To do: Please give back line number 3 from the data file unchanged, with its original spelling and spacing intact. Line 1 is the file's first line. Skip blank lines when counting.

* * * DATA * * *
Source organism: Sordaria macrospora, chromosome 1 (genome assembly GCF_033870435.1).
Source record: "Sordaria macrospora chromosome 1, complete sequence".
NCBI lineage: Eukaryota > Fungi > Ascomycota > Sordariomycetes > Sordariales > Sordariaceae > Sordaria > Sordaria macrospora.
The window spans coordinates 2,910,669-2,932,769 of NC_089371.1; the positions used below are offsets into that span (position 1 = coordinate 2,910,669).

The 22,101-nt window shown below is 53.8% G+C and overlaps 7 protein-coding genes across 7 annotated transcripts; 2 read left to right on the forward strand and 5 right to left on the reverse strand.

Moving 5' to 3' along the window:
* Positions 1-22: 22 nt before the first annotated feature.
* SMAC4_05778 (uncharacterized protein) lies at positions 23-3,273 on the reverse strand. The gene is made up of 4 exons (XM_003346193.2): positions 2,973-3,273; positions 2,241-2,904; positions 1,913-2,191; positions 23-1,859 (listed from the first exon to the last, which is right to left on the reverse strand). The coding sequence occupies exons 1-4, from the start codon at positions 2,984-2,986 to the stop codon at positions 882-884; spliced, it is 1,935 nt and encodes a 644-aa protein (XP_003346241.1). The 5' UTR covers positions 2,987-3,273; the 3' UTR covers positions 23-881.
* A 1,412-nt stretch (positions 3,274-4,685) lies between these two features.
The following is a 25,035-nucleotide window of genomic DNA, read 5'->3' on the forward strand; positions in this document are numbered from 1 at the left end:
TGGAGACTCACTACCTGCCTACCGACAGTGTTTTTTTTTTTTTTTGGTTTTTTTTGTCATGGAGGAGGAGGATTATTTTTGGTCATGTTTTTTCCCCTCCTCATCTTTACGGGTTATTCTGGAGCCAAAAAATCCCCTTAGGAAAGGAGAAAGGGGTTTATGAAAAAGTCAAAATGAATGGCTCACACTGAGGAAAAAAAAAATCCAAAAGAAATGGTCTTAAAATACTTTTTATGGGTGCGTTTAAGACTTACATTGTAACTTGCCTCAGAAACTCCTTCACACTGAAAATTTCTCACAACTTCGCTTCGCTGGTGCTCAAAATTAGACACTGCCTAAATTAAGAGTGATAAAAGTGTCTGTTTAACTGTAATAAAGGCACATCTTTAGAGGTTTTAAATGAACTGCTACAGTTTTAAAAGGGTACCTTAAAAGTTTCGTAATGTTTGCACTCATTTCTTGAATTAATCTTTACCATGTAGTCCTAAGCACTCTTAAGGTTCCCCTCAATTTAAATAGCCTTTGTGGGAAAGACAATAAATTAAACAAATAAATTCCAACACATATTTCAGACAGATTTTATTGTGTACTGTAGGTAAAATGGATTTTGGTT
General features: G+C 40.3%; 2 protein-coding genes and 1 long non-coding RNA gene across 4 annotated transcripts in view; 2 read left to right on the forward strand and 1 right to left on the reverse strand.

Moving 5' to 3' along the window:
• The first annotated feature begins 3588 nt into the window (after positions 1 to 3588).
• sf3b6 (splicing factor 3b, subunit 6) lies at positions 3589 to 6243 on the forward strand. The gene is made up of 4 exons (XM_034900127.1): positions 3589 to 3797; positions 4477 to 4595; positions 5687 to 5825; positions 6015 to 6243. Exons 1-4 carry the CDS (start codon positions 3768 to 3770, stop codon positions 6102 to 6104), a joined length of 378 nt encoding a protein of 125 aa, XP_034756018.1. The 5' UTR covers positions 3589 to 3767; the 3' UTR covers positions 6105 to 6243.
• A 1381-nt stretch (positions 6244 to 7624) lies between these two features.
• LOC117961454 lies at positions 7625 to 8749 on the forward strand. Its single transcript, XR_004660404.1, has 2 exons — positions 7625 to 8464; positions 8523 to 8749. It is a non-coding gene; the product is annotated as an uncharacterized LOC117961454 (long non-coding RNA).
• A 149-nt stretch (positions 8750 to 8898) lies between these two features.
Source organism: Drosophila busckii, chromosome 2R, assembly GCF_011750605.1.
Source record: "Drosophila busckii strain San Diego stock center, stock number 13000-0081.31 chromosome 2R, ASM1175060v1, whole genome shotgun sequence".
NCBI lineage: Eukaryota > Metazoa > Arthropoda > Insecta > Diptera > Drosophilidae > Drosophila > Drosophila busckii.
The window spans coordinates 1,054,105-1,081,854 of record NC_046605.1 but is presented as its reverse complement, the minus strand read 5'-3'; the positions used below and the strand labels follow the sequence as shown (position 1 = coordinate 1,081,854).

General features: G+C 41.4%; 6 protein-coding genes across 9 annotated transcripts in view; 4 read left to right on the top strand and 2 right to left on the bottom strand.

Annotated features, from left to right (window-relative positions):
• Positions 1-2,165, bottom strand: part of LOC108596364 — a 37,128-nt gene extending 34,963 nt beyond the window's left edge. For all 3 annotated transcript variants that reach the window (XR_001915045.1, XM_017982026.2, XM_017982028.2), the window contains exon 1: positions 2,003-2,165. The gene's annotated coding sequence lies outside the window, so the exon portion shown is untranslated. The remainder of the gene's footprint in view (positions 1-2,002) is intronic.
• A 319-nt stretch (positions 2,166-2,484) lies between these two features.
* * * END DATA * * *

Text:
NCBI lineage: Eukaryota > Fungi > Ascomycota > Sordariomycetes > Sordariales > Sordariaceae > Sordaria > Sordaria macrospora.